[Ed. Note] We are in the process of adding several writers here at The Silver Bullet, and growing beyond just being a father-son operation. This means more content for you. So we would like to introduce Ken Kohl. Ken's been around the blog for awhile now, and we got smart and finally asked him to write. You can read all about him here.
I’ve wanted to do this for some time, probably going back 6-8 years, but it was brought to a head for me this year. In the last decade or so, I’ve been uncomfortable with Ohio State’s offensive line play. I just haven’t bought into linemen sporting the "belly-over-belt" look that we’ve seen under Bollman. For background, I’m a Baby Boomer, and my earliest recollections of Ohio State football are Bob Ferguson and Tom Matte. In terms of offensive linemen, the pinnacle was Dave Foley and Rufus Mayes. So aside from the play calling this year, I was curious about Bollman’s performance in his stated responsibility: offense line. Unlike Marc Antony, I come not to bury Bollman, nor to praise him.
This must have crossed a few folks minds, because their have recently been two excellent posts related to this as Ramzy at 11W and Scott Dame at The O-Zone have recently written excellent articles related to this.
This post takes a look at Ohio State linemen that have been drafted into the NFL. This is based on the assumption that NFL GM’s have some idea of talent, and regardless of college performance these players were thought highly enough of for a GM to spend a draft pick to acquire. To do this comparison, I looked at some “horizontal” and “longitudinal” numbers to see how Bollman compared against his contemporaries and his predecessors as an offensive line coach. I had two “measures of success”: number of linemen drafted and number of linemen drafted in the 1st round. This may quantify and qualify the end results. Regardless of how “good” a recruit was going into the system, did he emerge “good enough” that an NFL GM would draft him? I want to stress that this is a comparison, not an analysis.
I, and possibly a lot of other people have the feeling that Bollman can’t coach himself out of a paper bag. Let’s take a look and decide for ourselves.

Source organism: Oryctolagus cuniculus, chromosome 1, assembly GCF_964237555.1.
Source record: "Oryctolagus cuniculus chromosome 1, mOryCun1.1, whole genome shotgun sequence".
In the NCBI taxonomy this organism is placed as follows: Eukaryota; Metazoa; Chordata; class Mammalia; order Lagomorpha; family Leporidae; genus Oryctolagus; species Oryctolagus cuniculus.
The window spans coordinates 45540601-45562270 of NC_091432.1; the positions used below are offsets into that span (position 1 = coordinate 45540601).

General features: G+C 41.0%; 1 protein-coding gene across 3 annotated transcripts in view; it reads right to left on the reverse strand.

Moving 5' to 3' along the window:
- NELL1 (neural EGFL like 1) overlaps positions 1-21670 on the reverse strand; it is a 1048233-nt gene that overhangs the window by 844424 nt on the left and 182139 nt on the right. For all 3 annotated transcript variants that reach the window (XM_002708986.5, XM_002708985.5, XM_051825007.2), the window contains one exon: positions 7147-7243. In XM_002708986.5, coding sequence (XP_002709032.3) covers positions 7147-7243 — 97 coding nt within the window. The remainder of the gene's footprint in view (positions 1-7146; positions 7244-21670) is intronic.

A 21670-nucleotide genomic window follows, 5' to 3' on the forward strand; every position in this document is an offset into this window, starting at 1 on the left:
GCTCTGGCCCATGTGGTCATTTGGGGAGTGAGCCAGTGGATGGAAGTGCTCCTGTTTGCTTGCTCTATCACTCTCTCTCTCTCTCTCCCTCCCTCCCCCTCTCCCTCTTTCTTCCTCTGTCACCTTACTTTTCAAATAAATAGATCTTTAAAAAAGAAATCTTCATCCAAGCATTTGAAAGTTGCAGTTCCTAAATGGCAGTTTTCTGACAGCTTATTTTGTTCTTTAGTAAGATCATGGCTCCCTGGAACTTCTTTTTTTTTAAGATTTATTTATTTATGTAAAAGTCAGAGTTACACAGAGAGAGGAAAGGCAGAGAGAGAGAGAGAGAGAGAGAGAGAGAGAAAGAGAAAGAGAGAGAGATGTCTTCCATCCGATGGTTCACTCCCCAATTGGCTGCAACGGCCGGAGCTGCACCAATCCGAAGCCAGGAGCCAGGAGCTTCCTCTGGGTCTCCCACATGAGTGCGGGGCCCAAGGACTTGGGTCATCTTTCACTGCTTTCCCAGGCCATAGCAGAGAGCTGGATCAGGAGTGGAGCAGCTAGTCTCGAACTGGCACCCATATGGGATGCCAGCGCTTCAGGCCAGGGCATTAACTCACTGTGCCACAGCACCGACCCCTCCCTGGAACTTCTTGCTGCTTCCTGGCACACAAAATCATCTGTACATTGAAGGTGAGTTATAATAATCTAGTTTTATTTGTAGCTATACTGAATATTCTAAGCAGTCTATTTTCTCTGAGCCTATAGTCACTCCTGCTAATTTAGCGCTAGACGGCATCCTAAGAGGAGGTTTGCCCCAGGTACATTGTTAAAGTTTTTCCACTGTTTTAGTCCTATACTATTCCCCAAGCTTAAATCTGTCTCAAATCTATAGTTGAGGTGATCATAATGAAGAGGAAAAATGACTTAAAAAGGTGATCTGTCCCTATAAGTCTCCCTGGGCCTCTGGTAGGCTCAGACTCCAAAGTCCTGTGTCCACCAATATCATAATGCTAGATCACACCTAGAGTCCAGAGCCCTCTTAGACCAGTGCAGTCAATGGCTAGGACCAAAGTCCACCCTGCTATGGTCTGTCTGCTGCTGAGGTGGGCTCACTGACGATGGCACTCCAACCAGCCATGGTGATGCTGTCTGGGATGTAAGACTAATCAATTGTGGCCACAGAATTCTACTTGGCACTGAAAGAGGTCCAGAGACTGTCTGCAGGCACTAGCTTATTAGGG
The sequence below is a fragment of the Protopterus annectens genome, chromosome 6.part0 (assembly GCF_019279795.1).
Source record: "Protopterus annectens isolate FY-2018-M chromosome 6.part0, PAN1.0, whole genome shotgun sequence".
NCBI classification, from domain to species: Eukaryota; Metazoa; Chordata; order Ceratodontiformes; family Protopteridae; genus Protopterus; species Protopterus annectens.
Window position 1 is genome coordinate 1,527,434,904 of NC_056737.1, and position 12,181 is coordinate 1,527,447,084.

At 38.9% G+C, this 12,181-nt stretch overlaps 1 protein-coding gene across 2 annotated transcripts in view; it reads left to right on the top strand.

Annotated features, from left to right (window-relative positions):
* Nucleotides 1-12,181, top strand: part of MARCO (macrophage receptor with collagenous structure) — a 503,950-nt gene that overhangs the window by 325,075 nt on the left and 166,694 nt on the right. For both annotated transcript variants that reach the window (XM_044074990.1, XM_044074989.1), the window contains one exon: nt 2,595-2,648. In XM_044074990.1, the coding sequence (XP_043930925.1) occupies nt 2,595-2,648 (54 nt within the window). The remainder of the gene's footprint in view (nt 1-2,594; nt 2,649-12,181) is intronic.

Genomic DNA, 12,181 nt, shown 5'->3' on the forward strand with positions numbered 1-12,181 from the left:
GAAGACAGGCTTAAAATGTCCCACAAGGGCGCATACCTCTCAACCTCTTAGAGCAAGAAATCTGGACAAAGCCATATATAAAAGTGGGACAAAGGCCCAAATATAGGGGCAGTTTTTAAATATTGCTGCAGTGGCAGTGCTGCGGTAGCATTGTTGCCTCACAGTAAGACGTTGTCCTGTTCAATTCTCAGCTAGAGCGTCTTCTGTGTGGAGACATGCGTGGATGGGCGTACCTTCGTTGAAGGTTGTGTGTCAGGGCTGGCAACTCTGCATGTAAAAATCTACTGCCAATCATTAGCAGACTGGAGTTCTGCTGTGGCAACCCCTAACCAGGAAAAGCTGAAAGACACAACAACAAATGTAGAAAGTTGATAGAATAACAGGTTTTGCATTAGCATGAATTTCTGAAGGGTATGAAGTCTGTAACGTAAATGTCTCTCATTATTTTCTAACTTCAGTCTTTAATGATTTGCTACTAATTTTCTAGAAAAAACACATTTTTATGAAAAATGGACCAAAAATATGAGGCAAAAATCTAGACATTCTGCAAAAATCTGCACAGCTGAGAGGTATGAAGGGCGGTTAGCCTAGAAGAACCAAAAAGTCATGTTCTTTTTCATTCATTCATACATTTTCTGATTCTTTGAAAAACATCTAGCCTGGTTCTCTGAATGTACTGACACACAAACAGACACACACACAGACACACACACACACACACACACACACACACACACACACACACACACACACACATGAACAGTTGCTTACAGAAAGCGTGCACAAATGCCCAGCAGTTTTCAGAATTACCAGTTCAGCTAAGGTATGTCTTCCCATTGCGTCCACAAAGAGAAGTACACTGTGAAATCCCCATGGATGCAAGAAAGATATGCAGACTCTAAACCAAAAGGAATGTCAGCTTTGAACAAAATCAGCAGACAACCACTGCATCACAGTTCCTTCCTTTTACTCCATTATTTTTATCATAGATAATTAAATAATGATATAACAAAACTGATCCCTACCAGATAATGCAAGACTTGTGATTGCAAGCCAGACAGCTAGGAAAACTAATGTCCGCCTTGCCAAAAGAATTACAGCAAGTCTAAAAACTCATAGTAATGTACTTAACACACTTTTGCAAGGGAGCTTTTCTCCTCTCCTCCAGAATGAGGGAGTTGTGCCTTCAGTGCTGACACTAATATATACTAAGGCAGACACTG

So, what do the numbers indicate? Frankly, I was surprised that we had as many drafted as we did. Peeling back the numbers a bit, the story changes slightly. Although our numbers compare somewhat favorably to the other schools, we have not had a lineman drafted since Kirk Barton in 2008. The last thee years (recent memories) have not been kind to us. Additionally, of the 9 linemen drafted in this period, 4 have been centers. It breaks the mold of tackle-centric line play; which may explain a few things in terms of the quality of actual and perceived line play.
That’s the quantitative. For qualitative, our only 1st round pick in this period was Nick Mangold in 2006.
Now, for Jim vs. History, I broke draft years into two comparable 10 year segments, as well as a trailer of 7 years. The trailer was due to me arbitrarily going back to the 1975 draft year, and that’s that way it fell out.
In draft period 1992-2001 (lookin‘ at you Coop), we had 3 linemen drafted, 2 of which were 1st rounders. From draft years 1982-1991 it was 10/2 and from 1975-1981 it was 8/3. Whatever we were doing in late 70’s was definitely working.
Contrary to my expectations, the number of OSU linemen drafted under Bollman’s was higher than I expected. He didn’t compare as unfavorably as expected against his peers nor his predecessors.
I think you have to take this in light of the two recent articles that I mentioned earlier by Ramzy and Scott as well as my pre-article bias. Ramzy’s conclusion was that OSU’s offensive performance was pretty dismal with Bollman’s approach. Pretty solid evidence. Scott’s conclusion in assembling his NFL roster is that OSU’s offensive linemen are a weak link when compared as a group to other positions. Again, pretty solid conclusion IMO. Taking these two articles together, it’s pretty easy to conclude that Bollman’s lines have not been world beaters at a college level. Evidently, from the perspective of NFL scouts/GM’s, Bollman’s charges seem to be considered as "OK, but no great shakes". To be honest, particularly how OSU alums have contributed to the NFL at other positions, the "no great shakes" is a bit disappointing.